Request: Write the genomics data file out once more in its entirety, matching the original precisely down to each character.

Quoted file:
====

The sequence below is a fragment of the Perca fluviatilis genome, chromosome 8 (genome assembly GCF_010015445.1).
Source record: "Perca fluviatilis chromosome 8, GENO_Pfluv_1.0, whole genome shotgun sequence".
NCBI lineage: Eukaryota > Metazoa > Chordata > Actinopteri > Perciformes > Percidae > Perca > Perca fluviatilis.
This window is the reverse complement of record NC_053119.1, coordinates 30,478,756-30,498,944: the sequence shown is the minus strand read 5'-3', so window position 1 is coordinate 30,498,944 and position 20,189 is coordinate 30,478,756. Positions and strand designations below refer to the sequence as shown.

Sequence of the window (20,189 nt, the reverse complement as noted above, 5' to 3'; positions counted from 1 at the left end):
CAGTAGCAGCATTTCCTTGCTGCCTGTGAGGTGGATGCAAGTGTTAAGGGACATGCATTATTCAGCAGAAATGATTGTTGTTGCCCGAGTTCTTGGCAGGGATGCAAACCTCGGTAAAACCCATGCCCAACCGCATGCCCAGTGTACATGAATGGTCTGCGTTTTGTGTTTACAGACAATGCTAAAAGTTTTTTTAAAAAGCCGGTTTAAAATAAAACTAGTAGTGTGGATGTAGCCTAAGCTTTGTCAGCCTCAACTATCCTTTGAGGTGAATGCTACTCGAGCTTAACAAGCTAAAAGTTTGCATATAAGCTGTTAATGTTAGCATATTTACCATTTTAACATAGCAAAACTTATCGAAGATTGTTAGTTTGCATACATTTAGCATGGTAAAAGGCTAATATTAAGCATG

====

The sequence below is a fragment of the Perca fluviatilis genome, chromosome 8 (genome assembly GCF_010015445.1).
Source record: "Perca fluviatilis chromosome 8, GENO_Pfluv_1.0, whole genome shotgun sequence".
NCBI lineage: Eukaryota > Metazoa > Chordata > Actinopteri > Perciformes > Percidae > Perca > Perca fluviatilis.
This window is the reverse complement of record NC_053119.1, coordinates 30,478,756-30,498,944: the sequence shown is the minus strand read 5'-3', so window position 1 is coordinate 30,498,944 and position 20,189 is coordinate 30,478,756. Positions and strand designations below refer to the sequence as shown.

Sequence of the window (20,189 nt, the reverse complement as noted above, 5' to 3'; positions counted from 1 at the left end):
CAGTAGCAGCATTTCCTTGCTGCCTGTGAGGTGGATGCAAGTGTTAAGGGACATGCATTATTCAGCAGAAATGATTGTTGTTGCCCGAGTTCTTGGCAGGGATGCAAACCTCGGTAAAACCCATGCCCAACCGCATGCCCAGTGTACATGAATGGTCTGCGTTTTGTGTTTACAGACAATGCTAAAAGTTTTTTTAAAAAGCCGGTTTAAAATAAAACTAGTAGTGTGGATGTAGCCTAAGCTTTGTCAGCCTCAACTATCCTTTGAGGTGAATGCTACTCGAGCTTAACAAGCTAAAAGTTTGCATATAAGCTGTTAATGTTAGCATATTTACCATTTTAACATAGCAAAACTTATCGAAGATTGTTAGTTTGCATACATTTAGCATGGTAAAAGGCTAATATTAAGCATG